Almost at the same time, I am doing another of the super deliverables that everyone (especially me) loves. The FLOWCHARTS!

I like to make them with a very simplified and nice design, so everyone can understand the logic of an interaction or an experience. They are not super technical, but sometimes these flow charts are the reference for other diagrams that developers make for the tech documents, that are given to operators after the project is finished.

Our simplified flowcharts are a very good tool to foresee any possible problem, and also to plan different scenarios or options that could happen.

Sometimes the flow charts are quite simple nevertheless, they are useful.

Along that line, I also make WIREFRAMES!, if applicable, when we design apps, screens, or projections. This type of document has information that was shown in the storyboard and the flowchart, but it is more like an outline of where to put each element on a device.

This is an example made for a Cocolab collaboration with Lighthouse Immersive. It is an adaptation of the Fantastic Creatures (Frida) interactive, but with Egyptian Deities, for the King Tut Immersive that is showing in various cities worldwide.

I also work with my team in making digital prototypes. We often use Figma to test and show an app's navigation to stakeholders and testing users.

Here you can see on the left, the some of the first Figma prototypes, and on the right the last test we run with the final graphics.

This example was for the King Tut Exhibit, that was based on the app made for Frida Inmersiva. for which made the wireframe app sketches DIRECTLY on my phone, in a drawing app that i really like, called Procreate Pocket (I even have made some workshops explaining how I use it). For me, was a very good exercise to see the app in the final format, the phone, and also because sometimes I have little time to sit my desk as a mom. (well, now a little more).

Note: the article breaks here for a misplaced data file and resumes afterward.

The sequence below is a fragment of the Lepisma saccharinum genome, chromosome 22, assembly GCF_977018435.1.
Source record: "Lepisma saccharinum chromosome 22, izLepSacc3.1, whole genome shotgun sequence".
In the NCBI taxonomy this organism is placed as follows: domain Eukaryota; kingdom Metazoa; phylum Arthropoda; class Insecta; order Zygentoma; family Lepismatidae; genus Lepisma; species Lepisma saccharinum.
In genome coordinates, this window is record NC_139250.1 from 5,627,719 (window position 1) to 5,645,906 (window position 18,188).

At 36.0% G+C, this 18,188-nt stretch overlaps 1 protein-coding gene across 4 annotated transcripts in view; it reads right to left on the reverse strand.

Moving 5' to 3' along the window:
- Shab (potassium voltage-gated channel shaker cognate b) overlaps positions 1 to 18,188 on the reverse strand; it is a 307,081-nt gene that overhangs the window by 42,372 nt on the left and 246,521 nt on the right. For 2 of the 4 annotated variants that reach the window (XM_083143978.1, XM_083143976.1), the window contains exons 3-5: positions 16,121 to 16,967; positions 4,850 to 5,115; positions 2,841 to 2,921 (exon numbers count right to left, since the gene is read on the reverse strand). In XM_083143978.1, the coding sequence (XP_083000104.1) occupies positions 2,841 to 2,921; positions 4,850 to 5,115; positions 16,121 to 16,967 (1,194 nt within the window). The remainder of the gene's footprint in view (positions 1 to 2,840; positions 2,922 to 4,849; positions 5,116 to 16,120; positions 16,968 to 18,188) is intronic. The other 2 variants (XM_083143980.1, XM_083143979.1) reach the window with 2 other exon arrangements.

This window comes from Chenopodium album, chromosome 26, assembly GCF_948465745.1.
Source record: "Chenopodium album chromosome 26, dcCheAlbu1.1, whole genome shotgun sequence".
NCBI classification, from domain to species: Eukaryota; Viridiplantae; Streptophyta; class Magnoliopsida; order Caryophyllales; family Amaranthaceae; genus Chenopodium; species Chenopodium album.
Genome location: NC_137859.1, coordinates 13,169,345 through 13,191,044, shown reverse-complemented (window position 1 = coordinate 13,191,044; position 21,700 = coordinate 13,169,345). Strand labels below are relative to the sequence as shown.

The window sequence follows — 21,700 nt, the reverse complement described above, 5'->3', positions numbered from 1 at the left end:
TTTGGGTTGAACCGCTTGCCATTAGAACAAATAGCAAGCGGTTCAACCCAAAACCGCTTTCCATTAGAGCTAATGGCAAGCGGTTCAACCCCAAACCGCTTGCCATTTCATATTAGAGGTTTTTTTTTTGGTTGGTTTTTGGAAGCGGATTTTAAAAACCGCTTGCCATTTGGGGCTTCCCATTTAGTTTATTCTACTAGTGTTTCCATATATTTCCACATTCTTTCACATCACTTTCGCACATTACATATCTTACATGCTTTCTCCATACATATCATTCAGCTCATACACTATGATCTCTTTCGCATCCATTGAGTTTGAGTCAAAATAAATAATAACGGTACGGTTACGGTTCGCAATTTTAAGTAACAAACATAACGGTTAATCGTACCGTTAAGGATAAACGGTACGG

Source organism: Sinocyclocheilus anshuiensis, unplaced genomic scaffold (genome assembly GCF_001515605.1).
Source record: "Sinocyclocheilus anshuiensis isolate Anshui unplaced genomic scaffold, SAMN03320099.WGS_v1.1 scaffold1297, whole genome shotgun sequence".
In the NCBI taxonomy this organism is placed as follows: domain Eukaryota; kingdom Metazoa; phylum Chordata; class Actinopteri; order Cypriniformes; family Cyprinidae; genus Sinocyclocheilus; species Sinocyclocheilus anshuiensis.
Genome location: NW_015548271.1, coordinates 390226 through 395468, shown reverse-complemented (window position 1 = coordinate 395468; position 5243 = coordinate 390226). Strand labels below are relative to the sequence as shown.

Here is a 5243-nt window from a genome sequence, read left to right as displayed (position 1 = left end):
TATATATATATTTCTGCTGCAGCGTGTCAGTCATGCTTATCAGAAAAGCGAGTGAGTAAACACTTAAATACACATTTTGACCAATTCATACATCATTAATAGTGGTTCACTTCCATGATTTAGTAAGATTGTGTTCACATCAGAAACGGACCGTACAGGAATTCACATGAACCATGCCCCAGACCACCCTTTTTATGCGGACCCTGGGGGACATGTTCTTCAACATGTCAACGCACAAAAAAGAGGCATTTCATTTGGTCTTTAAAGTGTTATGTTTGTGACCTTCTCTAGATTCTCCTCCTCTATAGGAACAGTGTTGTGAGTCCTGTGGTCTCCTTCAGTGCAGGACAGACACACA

Here, drawing sketches for an app in my phone -and unintentionally hurting my back-while my child sees the TV.

An important part of my work is running the USER TESTINGS. We usually test first with our own team and other staff at Cocolab. Mainly because we don't have much budget to pay the users. But we always manage to get some volunteers that test, (we hand out candy, to thank them 🙈)

With the pandemic, we ran online tests, and it worked pretty well!, we sent the link to the Figma Prototype and we recorded the meeting. Later we upload the video as an unlisted YouTube Video, so we can mark every moment where an insight happened.

Online testings

We upload our video testings to an unlisted video in Youtube, to analyze each moment, and to write down all the insights.

Screen recordings

When we test an app, we usually make screen recordings to evaluate the whole experience.

Notes on the phone

I also use my phone (in this case I used instagram 😅, ) to note the changes that had to be done. Worked well to explain each problem!

Showrooms

At Cocolab we have a space in the office called 'El Foro' (The forum), where we make presentations to the client and also, run user tests.

Is a very important part of our process, because the team puts so much effort into recreating the final scene where the interactive, or experience will take place.

With these settings, we can improve the designs and deliver a better experience once we are on the integration on-site.

In this case the team even put the tiles on the floor, to recreate the site.

After the tests, we usually make a team back where we talk about our findings, and then we categorize the insights on:

1- Urgent changes,

2- Second round,

3- Nice to have.... and lastly

4- Not going to happen (due to time or budget limitations).

We make this document on google sheets, so everyone can easily check the to-do list.

And finally, when the project concludes, we usually do a Post-mortem, a review to determine what went well and what could use some reflection before the next project commences.

Prior to this meeting, we answer a google form, a questionary. And, in the virtual gathering, we use tools such as Kahoot or Aha Slides, so everyone can give their input, to see which could be the next steps. It is important to assign priorities and dates to changes that we want to have in the future.

I also like to write a small text here in my portfolio, with my personal learnings of the project. You can find these posts in the UX Design section.